(Tulsan Wes Studi, the actor of Cherokee ancestry, in the early 1990s dominated the nation’s screens as the title character of the film, “Geronimo. ” One of Studi’s first successes was a staging of “Black Elk Speaks” which also starred Will Sampson and David Carridine.) 

Thus, the contemporary image of Black Elk is based, in Steltenkamp’s charitable characterization, on “the poetic craftsmanship of John Neihardt. ” It is possible for readers inclined to harsher judgments about Neihardt’s sense of responsibility to history to feel more kindly toward Joseph Epes Brown, who — in a letter — encouraged Steltenkamp’s search for the truth: “I have felt it improper that this phase of his life was never presented either by Neihardt or indeed by myself. I suppose somehow it was thought this Christian participation compromised his ‘Indianness,’ but I do not see it this way and think it time that the record was set straight. ” 

Stories from Pine Ridge

The resigned Black Elk of Neihardt’s book contrasts comprehensively with the hopeful Black Elk of Steltenkamp’s book, drawn from interviews with those who knew and loved him, voluminous references to original and secondary sources, and publications from South Dakota’s Pine Ridge Reservation, where the holy man lived most of his life.

His daughter, Lucy (Black Elk) Looks Twice, was an ardent Christian who regarded the violent 1973 occupation of Wounded Knee — when members of the American Indian Movement (AIM) evoked Black Elk’s name — as unworthy of her father’s memory. In her own way, however, she eventually reconciled to the image of her father presented in ‘Black Elk Speaks.’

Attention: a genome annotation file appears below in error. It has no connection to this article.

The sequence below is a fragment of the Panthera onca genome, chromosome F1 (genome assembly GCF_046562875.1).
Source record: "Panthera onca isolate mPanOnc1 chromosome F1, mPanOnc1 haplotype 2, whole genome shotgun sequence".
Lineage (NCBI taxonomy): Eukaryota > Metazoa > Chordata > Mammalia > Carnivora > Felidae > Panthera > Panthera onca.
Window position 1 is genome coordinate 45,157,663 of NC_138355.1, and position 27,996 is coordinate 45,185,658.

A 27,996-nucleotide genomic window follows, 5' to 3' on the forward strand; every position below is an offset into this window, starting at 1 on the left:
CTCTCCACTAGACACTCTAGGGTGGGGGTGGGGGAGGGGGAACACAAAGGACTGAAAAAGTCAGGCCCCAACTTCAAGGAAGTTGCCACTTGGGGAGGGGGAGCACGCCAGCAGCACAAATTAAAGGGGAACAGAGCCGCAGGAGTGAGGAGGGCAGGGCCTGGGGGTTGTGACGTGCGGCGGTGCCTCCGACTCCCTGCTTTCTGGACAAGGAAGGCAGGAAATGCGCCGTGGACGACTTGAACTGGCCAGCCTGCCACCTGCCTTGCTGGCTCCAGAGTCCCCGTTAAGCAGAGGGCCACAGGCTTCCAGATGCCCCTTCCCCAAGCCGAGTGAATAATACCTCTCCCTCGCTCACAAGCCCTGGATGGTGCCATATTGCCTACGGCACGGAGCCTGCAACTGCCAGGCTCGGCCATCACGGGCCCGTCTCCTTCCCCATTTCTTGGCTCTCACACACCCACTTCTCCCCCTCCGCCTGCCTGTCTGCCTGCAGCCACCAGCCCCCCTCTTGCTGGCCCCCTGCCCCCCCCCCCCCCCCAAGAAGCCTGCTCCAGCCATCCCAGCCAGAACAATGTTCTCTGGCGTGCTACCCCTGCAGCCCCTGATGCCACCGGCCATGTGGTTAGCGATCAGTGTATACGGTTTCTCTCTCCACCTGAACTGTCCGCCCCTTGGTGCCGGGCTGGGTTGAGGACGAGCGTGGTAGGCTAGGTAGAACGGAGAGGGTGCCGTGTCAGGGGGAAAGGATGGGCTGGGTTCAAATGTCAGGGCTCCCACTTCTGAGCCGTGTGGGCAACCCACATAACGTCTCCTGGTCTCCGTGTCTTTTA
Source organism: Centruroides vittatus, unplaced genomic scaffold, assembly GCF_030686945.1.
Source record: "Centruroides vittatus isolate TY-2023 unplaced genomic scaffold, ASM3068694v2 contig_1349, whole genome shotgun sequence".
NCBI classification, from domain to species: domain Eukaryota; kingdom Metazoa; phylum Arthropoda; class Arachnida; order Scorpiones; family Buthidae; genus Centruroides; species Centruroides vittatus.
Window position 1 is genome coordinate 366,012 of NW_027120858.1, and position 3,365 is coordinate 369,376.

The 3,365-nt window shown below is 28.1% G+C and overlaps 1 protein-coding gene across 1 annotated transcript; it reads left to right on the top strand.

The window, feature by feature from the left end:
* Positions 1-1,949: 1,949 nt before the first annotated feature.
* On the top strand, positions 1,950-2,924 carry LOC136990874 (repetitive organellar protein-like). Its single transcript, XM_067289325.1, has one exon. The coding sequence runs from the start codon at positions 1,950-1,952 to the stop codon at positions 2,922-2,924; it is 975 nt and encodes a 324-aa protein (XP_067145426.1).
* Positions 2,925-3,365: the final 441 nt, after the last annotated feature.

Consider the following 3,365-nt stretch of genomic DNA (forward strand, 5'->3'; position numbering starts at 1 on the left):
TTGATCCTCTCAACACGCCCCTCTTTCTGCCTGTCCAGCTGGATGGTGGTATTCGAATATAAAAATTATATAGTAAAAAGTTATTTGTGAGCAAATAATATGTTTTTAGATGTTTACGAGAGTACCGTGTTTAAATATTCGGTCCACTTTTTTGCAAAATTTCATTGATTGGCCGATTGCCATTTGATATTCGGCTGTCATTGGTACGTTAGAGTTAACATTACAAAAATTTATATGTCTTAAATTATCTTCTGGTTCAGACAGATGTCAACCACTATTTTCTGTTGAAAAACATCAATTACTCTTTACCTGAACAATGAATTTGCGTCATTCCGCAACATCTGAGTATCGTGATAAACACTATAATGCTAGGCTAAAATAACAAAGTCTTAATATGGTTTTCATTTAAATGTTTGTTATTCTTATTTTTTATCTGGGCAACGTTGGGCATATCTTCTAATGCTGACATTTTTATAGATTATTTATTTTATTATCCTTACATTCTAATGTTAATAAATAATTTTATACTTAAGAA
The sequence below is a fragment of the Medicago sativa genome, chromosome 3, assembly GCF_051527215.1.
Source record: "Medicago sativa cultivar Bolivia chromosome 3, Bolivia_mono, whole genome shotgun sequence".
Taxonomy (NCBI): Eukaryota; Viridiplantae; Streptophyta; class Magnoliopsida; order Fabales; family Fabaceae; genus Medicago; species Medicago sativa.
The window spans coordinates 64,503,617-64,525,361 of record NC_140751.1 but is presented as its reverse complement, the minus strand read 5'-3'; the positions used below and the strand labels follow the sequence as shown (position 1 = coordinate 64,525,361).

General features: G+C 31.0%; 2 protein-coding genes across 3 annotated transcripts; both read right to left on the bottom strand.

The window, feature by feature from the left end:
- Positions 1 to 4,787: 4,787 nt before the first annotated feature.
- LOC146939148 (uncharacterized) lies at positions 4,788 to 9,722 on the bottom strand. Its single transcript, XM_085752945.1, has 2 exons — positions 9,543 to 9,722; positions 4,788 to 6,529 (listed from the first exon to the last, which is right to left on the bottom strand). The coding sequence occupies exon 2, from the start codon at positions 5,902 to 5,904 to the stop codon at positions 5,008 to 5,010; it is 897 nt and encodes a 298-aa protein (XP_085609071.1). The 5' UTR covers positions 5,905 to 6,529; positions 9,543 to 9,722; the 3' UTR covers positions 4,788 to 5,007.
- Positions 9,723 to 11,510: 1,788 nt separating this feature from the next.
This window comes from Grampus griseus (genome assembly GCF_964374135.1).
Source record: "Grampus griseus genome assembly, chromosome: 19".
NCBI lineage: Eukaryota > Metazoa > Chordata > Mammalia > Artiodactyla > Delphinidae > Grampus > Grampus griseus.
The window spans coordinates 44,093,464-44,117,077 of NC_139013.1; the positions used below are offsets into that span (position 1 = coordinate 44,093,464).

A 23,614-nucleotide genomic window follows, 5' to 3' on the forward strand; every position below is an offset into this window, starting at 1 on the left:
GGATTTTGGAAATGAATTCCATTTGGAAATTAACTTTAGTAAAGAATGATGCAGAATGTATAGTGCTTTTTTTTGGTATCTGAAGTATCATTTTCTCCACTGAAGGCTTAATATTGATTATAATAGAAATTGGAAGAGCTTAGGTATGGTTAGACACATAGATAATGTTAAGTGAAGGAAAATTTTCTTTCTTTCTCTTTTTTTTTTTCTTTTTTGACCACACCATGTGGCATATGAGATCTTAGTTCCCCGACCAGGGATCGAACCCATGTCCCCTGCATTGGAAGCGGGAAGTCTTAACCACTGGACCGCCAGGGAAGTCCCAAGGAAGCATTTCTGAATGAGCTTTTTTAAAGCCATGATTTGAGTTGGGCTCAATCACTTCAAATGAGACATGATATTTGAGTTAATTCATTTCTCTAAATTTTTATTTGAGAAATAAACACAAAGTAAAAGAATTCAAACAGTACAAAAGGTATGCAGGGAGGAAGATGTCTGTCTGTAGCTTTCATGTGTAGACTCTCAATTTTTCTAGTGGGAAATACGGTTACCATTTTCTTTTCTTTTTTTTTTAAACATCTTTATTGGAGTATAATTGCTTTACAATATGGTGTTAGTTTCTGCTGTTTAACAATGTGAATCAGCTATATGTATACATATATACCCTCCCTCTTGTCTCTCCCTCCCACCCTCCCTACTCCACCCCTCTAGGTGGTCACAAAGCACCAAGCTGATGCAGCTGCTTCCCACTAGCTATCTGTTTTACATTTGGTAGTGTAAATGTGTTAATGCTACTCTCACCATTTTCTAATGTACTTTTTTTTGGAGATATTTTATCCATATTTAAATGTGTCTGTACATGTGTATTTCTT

At the end, Black Elk was not obsessed with a world past, but worried about the pathological behavior he saw growing among young Indians at Pine Ridge. He was confident about his own fate, however. He told Lucy he believed God would send a sign that his exhortations to Christian faith and behavior were the proper path for the people.

A Night of Signs?

Many believe that when he died on Aug. 17, 1950, signs were indeed given. John Lone Goose, one of his friends, remembered “that night very well, and those bright stars. … God sent those beautiful objects to shine on that old missionary. … The night was still and warm with nothing fearsome about it – just quiet and nice. God was with us at that time. ” Many others recalled Black Elk’s night of passage. William Siehr, a Jesuit brother at Pine Ridge since the 1930s, attended the wake. 

About 10:30 p.m., “When we left the place, we noticed that light. The sky was just one bright illumination. I never saw anything so magnificent. I’ve seen a number of flashes of the northern lights …, but I never saw anything quite so intense as it was that night. ” He continued, “the whole horizon seemed to be ablaze. That’s the first and the only time I ever saw anything like it. ” He wondered “at the immensity” of the display, which he described as “almost like fireworks” in the sky.

There is a logical explanation for all of this, but the words of William Shakespeare (“Julius Caesar,” Act II, scene 2) come to mind: “When beggars die, there are no comets seen; the heavens themselves blaze forth the death of princes.” 

In Steltenkamp’s book of unusual depth, itself an act of charity, we beggars meet the Black Elk we never knew.

Note: McGuigan wrote this February 1994 review during his time as chief editorial writer for The Oklahoman, the state’s largest daily newspaper. For this fresh posting, sub-heads and some editing revisions were made.